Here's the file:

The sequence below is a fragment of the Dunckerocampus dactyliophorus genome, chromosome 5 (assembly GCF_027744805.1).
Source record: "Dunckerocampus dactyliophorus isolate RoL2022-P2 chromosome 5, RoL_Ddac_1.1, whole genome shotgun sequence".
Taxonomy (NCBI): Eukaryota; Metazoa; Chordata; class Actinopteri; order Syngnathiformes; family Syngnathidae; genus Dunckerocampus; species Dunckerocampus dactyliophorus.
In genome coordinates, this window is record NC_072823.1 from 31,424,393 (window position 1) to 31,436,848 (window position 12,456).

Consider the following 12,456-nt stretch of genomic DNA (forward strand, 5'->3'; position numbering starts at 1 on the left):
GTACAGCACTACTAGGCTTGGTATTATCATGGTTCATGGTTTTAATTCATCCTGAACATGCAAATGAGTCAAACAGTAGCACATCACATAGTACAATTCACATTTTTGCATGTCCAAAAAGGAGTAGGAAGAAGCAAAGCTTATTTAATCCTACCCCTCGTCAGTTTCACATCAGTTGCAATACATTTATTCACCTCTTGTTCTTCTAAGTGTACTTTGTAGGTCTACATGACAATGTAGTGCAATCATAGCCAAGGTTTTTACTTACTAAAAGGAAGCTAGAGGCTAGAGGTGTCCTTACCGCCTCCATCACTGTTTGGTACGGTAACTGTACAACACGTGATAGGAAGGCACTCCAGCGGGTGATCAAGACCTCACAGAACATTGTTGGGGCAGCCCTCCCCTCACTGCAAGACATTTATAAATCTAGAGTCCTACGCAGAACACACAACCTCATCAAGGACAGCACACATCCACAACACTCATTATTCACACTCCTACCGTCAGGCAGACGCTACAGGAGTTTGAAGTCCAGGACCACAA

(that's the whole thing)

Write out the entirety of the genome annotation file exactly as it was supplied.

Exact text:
The sequence below is a fragment of the Dunckerocampus dactyliophorus genome, chromosome 5 (assembly GCF_027744805.1).
Source record: "Dunckerocampus dactyliophorus isolate RoL2022-P2 chromosome 5, RoL_Ddac_1.1, whole genome shotgun sequence".
Taxonomy (NCBI): Eukaryota; Metazoa; Chordata; class Actinopteri; order Syngnathiformes; family Syngnathidae; genus Dunckerocampus; species Dunckerocampus dactyliophorus.
In genome coordinates, this window is record NC_072823.1 from 31,424,393 (window position 1) to 31,436,848 (window position 12,456).

Consider the following 12,456-nt stretch of genomic DNA (forward strand, 5'->3'; position numbering starts at 1 on the left):
GTACAGCACTACTAGGCTTGGTATTATCATGGTTCATGGTTTTAATTCATCCTGAACATGCAAATGAGTCAAACAGTAGCACATCACATAGTACAATTCACATTTTTGCATGTCCAAAAAGGAGTAGGAAGAAGCAAAGCTTATTTAATCCTACCCCTCGTCAGTTTCACATCAGTTGCAATACATTTATTCACCTCTTGTTCTTCTAAGTGTACTTTGTAGGTCTACATGACAATGTAGTGCAATCATAGCCAAGGTTTTTACTTACTAAAAGGAAGCTAGAGGCTAGAGGTGTCCTTACCGCCTCCATCACTGTTTGGTACGGTAACTGTACAACACGTGATAGGAAGGCACTCCAGCGGGTGATCAAGACCTCACAGAACATTGTTGGGGCAGCCCTCCCCTCACTGCAAGACATTTATAAATCTAGAGTCCTACGCAGAACACACAACCTCATCAAGGACAGCACACATCCACAACACTCATTATTCACACTCCTACCGTCAGGCAGACGCTACAGGAGTTTGAAGTCCAGGACCACAA